South Florida faces a massive teacher shortage that local unions say is mostly tied to salary and COVID concerns.
On August 6, Click Orlando reported that the shortage of educators across the state was projected to rise to 10,000 unfilled positions. That is double the amount of vacancies that Florida schools saw in 2019.
Andrew Spar, President of the Florida Education Association, sounded the alarm two years about the shortage of educators. However, districts have been dragging their feet to address the major problem affecting interest in the ageless profession.
The salary for a Florida teacher is one of the worst in the nation. At $49,000 a year on top of the pandemic and problematic response to COVID concerns given by Governor Ron DeSantis, it is hard to find certified educators to fill the open positions.
Discussing the striking reality of teacher pay, Ana Fusco of the Broward Teachers Union explained the problem succinctly.
“A first-year teacher making the same dollar amount as a 15-year teacher,” she said.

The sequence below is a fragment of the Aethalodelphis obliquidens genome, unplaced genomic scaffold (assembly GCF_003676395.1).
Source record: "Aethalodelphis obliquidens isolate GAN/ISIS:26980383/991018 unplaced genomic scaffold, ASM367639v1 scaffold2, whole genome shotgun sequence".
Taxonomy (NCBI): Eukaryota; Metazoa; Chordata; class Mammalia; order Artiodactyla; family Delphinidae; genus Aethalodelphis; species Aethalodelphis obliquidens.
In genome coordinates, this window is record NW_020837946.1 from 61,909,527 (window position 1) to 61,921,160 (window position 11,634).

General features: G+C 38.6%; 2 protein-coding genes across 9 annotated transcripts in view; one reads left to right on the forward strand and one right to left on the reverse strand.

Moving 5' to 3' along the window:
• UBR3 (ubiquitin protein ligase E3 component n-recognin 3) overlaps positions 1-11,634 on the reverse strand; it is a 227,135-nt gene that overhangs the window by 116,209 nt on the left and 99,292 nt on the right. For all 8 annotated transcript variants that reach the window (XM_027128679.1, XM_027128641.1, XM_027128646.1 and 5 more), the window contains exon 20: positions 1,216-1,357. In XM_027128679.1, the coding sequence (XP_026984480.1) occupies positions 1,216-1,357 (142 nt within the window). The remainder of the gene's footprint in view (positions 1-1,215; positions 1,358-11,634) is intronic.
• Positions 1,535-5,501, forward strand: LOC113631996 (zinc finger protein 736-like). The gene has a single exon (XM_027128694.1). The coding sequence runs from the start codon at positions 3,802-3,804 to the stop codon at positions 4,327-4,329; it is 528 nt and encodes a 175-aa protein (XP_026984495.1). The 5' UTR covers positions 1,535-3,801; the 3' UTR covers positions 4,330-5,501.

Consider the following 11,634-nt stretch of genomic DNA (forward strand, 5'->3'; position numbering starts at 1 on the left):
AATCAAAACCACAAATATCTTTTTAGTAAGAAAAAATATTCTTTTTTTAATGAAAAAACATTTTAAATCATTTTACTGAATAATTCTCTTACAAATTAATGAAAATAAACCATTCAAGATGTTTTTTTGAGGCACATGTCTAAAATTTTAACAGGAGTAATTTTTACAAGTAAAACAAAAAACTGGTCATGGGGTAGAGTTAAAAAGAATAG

The teacher shortage is not only the concern facing Florida schools. There is also a 4,000-person shortage in support staff as well. Support staff includes positions that help coordinate the school day’s efficient running, such as bus drivers, teacher assistants, and cafeteria personnel. These positions are some of the lowest paid in education.
Another unfortunate result of the low interest in teaching is that it disproportionately affects different regions of Florida.
While Central Florida counties such as Seminole, Sumter, Orange and Lake only have a 1 percent shortage, South Florida countries such as Dade are in a much more dire situation and will have to heavily rely on substitute teachers to fill in the gaps.
It should be noted that Broward County, also in South Florida, has the largest Black population and therefore, Black students may be the most affected by the shortage. With two Broward schools sitting on the low-performing list and several on the low-income list, lack of qualified educators will de detrimental.
Florida currently employs about 200,000 teachers statewide.